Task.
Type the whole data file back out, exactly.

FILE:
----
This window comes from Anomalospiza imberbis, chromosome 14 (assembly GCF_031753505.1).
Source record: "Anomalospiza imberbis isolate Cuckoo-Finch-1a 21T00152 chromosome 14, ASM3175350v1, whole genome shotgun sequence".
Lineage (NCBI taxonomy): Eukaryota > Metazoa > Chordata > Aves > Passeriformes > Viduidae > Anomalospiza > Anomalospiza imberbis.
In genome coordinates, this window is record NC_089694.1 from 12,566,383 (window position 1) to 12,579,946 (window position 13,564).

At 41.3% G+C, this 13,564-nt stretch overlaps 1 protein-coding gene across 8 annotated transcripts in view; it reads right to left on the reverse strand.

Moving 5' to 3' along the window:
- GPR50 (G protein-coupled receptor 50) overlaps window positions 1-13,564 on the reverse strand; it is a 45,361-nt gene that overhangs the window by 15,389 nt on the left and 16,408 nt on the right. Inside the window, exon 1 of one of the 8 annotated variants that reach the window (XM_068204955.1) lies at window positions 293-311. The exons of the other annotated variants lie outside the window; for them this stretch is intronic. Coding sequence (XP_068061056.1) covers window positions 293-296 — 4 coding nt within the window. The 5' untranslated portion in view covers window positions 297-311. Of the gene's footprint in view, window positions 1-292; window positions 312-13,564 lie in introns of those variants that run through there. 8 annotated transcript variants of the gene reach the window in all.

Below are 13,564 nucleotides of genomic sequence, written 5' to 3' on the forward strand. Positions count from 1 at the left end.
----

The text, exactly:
This window comes from Anomalospiza imberbis, chromosome 14 (assembly GCF_031753505.1).
Source record: "Anomalospiza imberbis isolate Cuckoo-Finch-1a 21T00152 chromosome 14, ASM3175350v1, whole genome shotgun sequence".
Lineage (NCBI taxonomy): Eukaryota > Metazoa > Chordata > Aves > Passeriformes > Viduidae > Anomalospiza > Anomalospiza imberbis.
In genome coordinates, this window is record NC_089694.1 from 12,566,383 (window position 1) to 12,579,946 (window position 13,564).

At 41.3% G+C, this 13,564-nt stretch overlaps 1 protein-coding gene across 8 annotated transcripts in view; it reads right to left on the reverse strand.

Moving 5' to 3' along the window:
- GPR50 (G protein-coupled receptor 50) overlaps window positions 1-13,564 on the reverse strand; it is a 45,361-nt gene that overhangs the window by 15,389 nt on the left and 16,408 nt on the right. Inside the window, exon 1 of one of the 8 annotated variants that reach the window (XM_068204955.1) lies at window positions 293-311. The exons of the other annotated variants lie outside the window; for them this stretch is intronic. Coding sequence (XP_068061056.1) covers window positions 293-296 — 4 coding nt within the window. The 5' untranslated portion in view covers window positions 297-311. Of the gene's footprint in view, window positions 1-292; window positions 312-13,564 lie in introns of those variants that run through there. 8 annotated transcript variants of the gene reach the window in all.

Below are 13,564 nucleotides of genomic sequence, written 5' to 3' on the forward strand. Positions count from 1 at the left end.